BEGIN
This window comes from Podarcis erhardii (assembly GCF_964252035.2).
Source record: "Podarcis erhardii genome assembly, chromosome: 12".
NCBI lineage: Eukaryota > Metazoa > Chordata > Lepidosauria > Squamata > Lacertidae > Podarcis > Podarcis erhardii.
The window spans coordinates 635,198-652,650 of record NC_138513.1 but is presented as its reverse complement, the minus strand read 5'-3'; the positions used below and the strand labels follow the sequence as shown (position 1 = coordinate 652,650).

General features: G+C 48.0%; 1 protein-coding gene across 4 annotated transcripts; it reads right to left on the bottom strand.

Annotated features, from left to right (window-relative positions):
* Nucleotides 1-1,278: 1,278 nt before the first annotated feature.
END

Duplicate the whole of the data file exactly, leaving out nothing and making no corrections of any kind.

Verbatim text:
This window comes from Podarcis erhardii (assembly GCF_964252035.2).
Source record: "Podarcis erhardii genome assembly, chromosome: 12".
NCBI lineage: Eukaryota > Metazoa > Chordata > Lepidosauria > Squamata > Lacertidae > Podarcis > Podarcis erhardii.
The window spans coordinates 635,198-652,650 of record NC_138513.1 but is presented as its reverse complement, the minus strand read 5'-3'; the positions used below and the strand labels follow the sequence as shown (position 1 = coordinate 652,650).

General features: G+C 48.0%; 1 protein-coding gene across 4 annotated transcripts; it reads right to left on the bottom strand.

Annotated features, from left to right (window-relative positions):
* Nucleotides 1-1,278: 1,278 nt before the first annotated feature.